Pre-Qualification: Get Your Finances In Order
Sure, you’re familiar with your own spending habits. You know how much you make. You know how much of your cash flow goes toward your rent and how much lands in the abyss commonly referred to as your “student loans.” But how intimately do you really know your finances?
Before buying a house, you’ll need to know a lot more than your general net worth. In fact, to determine what sort of property you can actually afford — and how you ought to start saving — you’ll need to take serious stock of your personal finances.
“First, you’ll obviously want to know what you have available for a down payment — making sure you’re not tapping into your emergency funds,” says Malani. “Second, you’ll want to make sure you qualify for a mortgage. Most banks will allow you to pre-qualify to figure out how much house you can afford.”
In order to pre-qualify, you’ll need to determine your debt-to-income ratio (DTI). This is essentially a number that indicates how much of your monthly income goes toward debt payments — and naturally, the lower the percentage, the more attractive you are to potential lenders. This gives you a better shot at pre-qualifying for a larger mortgage. Malani recommends using an online calculator to determine your DTI.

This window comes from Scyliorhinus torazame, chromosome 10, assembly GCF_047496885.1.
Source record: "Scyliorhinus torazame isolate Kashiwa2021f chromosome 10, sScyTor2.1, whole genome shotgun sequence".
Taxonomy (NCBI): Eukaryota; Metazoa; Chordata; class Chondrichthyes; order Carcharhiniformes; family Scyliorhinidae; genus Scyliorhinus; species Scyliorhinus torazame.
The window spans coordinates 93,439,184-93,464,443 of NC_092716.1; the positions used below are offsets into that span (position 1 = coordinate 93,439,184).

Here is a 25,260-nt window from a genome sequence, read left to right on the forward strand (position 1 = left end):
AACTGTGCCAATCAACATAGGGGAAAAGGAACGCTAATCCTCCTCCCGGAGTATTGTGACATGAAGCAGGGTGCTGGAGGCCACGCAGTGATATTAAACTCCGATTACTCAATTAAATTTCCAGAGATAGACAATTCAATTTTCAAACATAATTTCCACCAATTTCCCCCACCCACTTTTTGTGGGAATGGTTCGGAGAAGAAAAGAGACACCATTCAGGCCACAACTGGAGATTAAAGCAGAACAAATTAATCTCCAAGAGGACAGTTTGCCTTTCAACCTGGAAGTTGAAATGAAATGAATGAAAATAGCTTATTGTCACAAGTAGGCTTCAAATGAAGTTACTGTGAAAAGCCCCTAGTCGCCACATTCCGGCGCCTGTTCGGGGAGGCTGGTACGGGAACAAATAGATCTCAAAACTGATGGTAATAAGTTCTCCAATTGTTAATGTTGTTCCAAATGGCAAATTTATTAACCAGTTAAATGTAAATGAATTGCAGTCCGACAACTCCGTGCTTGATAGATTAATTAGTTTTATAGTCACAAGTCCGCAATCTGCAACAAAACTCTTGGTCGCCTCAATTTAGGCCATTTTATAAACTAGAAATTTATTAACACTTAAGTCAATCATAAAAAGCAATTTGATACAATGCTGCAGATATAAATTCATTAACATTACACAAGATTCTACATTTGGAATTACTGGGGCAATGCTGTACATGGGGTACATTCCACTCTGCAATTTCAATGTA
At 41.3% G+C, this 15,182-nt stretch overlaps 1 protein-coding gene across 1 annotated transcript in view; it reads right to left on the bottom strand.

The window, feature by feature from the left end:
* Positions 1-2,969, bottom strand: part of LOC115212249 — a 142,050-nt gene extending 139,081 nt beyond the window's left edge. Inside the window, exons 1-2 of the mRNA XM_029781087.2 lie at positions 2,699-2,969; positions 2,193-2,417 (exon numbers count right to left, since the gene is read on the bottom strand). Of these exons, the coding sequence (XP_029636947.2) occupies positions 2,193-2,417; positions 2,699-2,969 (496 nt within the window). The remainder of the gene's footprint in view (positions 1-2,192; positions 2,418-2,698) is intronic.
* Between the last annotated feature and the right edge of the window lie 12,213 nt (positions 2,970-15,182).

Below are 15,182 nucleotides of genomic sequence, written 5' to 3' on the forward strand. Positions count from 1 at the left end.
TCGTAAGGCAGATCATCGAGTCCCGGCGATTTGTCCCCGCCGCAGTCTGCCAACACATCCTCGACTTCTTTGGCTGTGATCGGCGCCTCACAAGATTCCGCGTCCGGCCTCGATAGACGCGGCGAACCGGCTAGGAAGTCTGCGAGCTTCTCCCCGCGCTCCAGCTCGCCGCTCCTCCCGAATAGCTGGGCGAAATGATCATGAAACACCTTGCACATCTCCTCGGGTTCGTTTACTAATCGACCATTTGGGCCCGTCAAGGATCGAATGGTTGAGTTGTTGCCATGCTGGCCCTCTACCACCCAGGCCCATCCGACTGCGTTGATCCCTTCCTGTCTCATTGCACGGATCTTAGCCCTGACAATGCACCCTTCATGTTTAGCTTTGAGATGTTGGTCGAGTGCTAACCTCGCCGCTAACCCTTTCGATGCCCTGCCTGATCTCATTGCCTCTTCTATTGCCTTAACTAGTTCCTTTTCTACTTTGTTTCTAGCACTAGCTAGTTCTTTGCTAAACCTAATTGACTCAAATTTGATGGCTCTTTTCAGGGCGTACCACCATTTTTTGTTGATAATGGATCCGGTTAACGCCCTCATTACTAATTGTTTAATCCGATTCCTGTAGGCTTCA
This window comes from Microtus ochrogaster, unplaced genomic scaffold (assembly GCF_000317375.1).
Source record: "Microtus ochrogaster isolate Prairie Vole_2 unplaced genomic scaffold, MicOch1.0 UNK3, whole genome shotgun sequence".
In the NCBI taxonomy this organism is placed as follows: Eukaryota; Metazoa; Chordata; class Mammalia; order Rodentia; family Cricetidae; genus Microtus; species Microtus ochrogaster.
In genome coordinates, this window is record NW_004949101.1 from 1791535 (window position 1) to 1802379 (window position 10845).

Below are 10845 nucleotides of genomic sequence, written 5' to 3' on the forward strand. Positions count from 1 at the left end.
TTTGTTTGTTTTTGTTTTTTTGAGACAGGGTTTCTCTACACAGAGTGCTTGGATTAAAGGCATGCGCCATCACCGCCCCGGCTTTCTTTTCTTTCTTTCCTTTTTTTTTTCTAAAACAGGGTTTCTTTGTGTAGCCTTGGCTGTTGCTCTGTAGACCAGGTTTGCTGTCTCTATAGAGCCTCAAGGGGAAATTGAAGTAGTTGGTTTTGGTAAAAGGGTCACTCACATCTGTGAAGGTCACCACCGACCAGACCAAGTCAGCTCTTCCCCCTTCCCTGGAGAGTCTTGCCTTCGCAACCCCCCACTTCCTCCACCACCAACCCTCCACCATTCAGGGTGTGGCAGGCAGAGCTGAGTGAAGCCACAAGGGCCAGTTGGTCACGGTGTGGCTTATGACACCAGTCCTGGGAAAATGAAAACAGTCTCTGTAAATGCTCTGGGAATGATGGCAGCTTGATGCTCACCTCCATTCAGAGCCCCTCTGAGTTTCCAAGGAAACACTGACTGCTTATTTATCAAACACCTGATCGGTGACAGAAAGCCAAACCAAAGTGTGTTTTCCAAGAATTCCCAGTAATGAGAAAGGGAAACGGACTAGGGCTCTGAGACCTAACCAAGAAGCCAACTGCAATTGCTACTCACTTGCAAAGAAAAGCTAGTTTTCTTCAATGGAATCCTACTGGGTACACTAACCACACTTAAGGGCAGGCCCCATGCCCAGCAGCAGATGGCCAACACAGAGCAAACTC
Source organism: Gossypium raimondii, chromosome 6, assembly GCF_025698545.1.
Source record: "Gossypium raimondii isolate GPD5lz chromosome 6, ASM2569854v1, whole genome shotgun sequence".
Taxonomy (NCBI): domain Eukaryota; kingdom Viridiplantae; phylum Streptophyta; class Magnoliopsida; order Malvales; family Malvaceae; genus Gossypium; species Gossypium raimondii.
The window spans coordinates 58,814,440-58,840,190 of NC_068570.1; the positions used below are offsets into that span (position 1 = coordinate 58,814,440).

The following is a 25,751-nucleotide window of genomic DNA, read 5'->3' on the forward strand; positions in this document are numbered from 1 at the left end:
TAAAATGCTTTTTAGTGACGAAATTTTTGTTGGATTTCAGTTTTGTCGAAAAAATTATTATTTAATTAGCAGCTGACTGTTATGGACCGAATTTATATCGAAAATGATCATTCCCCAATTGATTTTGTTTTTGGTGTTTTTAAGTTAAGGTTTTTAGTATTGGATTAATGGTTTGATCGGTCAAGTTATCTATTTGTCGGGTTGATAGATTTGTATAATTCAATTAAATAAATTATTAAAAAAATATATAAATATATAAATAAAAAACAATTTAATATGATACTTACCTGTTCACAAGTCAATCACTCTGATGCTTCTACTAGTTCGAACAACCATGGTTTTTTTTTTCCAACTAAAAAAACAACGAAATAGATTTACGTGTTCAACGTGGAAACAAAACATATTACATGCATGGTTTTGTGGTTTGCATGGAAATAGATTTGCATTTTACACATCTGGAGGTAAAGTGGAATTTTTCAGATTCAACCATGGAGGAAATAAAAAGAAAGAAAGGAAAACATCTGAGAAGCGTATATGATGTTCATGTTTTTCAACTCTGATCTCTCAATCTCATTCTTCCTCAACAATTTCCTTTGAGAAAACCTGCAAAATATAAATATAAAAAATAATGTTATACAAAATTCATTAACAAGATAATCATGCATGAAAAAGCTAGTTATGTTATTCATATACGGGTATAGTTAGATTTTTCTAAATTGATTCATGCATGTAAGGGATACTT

If you're looking to streamline the process, try downloading Turbo by Intuit. Once you input your information, the app will provide you with a full view of your lender profile, including your DTI, total debt, credit score, and verified income — all in the same, easy-to-use dashboard. It's an easy way to keep track of your credit and maintain your financial health.
“Most banks will pre-qualify you for more house than you can actually afford,” Malani explains. “Keep in mind that you may not be able to support monthly payments for a home as large as what you pre-qualify for. For example, you may pre-qualify for a $300K home but only be able to support the mortgage payment on a monthly basis on a home that’s $200K.”
In short, you’ll need to know how much you’re truly capable of setting aside on a monthly basis before you can start shopping around.
If you find that you don’t pre-qualify for the sorts of properties you’re looking to buy, this is probably a good indicator that now is simply not the right time. “Homeowning is not always the smartest investment,” Malani explains. “We’re raised to believe it’s the pinnacle of ‘adulting,’ but it’s honestly a pain in the ass. If you’re living paycheck to paycheck and you need your excess funds for weekend brunch, maybe, right now, it’s just not the right move.” Illustrated by Hannah Minn.